Dear Commons Community,
Rebecca Klein, the education reporter for The Huffington Post, has an article today entitled, Why The Teacher Walkouts Sweeping The Country Are A Feminist Issue. Here is an excerpt:
“Yes, the teacher strikes that have swept states such as Arizona, West Virginia and Kentucky in recent months are a matter of substandard labor conditions. Teachers involved in the protests are seeking higher wages, better classroom funding and improved work conditions.
But underneath the outward fight for these workplace improvements, a more indirect fight for women’s equality is also driving the strikes, say some leaders involved with the walkouts.
An overwhelming majority of teachers are women, and leaders who have participated in the walkouts say they believe many of the reasons they have been forced to protest ― low pay, declining resources, lack of respect from legislators ― might be a function of their gender. It’s no coincidence either that the walkouts are coming at a time when women have been driving conversations about workplace conditions with campaigns like the Me Too movement.
“I think it is absolutely no accident this is happening to an industry, to a field, that is predominantly women. An industry that is seen as serving children, which is ‘women’s work,’” said Dawn Penich-Thacker, a spokeswoman for Save Our Schools Arizona, an education advocacy group that has been involved with the protests. “There’s that societal expectation of, like, you don’t need to be compensated, you don’t need to be regarded as a skilled professional, you’re doing this because it’s in your genes, this is what you do.”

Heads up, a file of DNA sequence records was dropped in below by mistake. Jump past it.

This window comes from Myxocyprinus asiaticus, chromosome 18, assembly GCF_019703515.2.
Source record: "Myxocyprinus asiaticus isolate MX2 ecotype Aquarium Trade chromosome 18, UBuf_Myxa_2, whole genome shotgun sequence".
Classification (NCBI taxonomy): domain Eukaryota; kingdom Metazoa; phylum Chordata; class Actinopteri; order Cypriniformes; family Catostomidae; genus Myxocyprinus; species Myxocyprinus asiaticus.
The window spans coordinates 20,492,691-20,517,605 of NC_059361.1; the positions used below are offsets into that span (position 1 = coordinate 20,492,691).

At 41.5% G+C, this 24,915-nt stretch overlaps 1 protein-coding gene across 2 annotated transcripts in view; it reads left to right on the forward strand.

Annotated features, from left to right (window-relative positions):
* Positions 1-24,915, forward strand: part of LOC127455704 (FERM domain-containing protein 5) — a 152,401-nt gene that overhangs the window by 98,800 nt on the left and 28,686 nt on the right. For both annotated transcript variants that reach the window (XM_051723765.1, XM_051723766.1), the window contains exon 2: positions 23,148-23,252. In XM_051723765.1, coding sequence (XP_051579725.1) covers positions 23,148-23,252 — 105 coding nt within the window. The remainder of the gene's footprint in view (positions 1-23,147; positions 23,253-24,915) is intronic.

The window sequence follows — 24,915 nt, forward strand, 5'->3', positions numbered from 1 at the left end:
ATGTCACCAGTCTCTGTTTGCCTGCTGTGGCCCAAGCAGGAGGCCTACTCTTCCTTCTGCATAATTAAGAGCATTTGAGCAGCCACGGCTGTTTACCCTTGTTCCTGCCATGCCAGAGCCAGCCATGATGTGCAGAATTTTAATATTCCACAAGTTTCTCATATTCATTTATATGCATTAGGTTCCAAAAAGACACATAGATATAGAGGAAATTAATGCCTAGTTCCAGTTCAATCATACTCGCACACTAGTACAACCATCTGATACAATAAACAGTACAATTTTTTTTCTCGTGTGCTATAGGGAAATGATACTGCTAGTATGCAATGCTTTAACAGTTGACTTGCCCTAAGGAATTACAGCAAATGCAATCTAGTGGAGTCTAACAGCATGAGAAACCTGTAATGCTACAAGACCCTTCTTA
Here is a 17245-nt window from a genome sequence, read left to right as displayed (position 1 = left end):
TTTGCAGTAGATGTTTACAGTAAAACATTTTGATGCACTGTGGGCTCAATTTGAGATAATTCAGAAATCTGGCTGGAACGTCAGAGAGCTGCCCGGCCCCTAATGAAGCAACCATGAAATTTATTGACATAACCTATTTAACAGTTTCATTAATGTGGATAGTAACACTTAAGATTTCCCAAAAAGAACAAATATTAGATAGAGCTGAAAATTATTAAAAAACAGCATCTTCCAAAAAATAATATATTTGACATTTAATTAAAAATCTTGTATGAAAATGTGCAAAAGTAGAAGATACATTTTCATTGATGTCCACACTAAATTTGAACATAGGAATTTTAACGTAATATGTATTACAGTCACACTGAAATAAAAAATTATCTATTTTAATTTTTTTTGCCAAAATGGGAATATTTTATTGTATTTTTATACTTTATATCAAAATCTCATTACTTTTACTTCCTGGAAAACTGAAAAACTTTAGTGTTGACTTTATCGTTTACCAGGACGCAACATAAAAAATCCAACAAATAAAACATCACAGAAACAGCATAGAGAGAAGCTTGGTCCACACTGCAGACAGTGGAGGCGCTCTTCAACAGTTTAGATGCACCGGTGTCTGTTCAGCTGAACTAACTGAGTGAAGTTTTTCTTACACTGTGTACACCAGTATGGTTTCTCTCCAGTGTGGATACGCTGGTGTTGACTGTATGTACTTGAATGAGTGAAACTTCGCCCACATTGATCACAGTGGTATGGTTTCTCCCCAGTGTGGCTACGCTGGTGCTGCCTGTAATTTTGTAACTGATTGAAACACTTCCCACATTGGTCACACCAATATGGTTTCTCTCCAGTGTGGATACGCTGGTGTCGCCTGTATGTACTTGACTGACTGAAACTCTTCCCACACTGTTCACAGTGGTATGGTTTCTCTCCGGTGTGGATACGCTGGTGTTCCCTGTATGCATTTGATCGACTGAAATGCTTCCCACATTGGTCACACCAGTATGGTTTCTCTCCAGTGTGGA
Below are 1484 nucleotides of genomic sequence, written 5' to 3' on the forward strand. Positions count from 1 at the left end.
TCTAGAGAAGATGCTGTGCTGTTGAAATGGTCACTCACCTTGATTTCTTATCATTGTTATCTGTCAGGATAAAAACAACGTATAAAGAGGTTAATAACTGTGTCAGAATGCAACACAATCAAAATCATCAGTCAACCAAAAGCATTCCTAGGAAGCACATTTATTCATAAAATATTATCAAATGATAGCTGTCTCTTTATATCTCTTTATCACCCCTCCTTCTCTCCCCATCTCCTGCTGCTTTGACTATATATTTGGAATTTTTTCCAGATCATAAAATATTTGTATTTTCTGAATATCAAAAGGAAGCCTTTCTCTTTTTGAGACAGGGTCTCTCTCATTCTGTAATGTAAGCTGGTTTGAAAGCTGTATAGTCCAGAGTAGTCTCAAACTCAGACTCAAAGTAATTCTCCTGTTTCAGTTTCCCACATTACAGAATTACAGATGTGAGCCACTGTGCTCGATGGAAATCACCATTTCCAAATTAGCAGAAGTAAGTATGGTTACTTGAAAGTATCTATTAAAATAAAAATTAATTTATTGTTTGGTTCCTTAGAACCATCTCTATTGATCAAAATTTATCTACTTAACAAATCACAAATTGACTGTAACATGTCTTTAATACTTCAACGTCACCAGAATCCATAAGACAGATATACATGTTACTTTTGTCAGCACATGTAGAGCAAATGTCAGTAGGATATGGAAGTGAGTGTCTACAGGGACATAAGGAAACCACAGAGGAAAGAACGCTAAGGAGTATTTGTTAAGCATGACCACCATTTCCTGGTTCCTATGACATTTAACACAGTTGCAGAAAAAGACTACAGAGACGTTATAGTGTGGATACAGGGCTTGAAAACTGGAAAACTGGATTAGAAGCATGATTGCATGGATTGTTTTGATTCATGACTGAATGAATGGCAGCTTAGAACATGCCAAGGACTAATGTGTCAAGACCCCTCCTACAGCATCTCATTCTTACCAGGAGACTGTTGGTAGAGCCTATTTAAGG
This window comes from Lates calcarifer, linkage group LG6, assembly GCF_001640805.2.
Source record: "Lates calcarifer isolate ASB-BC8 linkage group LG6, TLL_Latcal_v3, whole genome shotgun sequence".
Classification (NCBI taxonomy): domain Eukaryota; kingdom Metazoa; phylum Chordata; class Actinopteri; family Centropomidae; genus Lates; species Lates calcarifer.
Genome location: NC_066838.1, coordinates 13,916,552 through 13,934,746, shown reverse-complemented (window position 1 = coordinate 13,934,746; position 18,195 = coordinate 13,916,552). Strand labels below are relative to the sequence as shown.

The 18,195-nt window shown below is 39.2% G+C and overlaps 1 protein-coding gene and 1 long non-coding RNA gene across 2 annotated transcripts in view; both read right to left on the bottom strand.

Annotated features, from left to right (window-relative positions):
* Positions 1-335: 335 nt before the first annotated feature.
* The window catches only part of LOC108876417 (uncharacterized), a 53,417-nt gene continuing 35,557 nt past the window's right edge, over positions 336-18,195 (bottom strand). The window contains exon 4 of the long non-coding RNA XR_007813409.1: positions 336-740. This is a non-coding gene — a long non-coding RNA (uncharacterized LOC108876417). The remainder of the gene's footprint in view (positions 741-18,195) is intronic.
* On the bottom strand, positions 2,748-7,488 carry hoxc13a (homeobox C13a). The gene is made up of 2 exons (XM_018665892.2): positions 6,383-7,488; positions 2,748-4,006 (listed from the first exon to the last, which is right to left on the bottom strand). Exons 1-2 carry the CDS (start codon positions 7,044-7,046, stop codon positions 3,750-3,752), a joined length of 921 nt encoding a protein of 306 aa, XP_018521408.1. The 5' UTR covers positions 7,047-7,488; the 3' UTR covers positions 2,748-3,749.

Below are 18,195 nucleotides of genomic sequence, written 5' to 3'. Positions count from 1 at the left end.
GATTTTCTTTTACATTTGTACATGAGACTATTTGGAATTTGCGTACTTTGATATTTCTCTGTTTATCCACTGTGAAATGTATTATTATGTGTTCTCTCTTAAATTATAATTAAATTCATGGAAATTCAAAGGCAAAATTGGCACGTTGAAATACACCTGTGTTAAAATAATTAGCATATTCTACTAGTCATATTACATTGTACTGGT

In 2015, public school teachers, on average, made about $1,092 per week, compared with the higher weekly wages earned by all college graduates of $1,416, according to an analysis from the liberal Economic Policy Institute. Because the research compares teachers with all college graduates, the pay gap likely differs from what it would be if educators were compared with other graduates working in the public sector, and the gap varies vastly by state. But the analysis does show how much the gap has grown over the years.
Over the past several decades, the weekly wages of teachers have fallen drastically compared with those of other college-educated professional workers. In 1994, the weekly wages of teachers were about 2 percent lower than those of college-educated professional workers, but by 2015, this gap had increased to over 11 percent.”
The teacher walkouts combine and overlap two important social issues – feminism and government support for public education.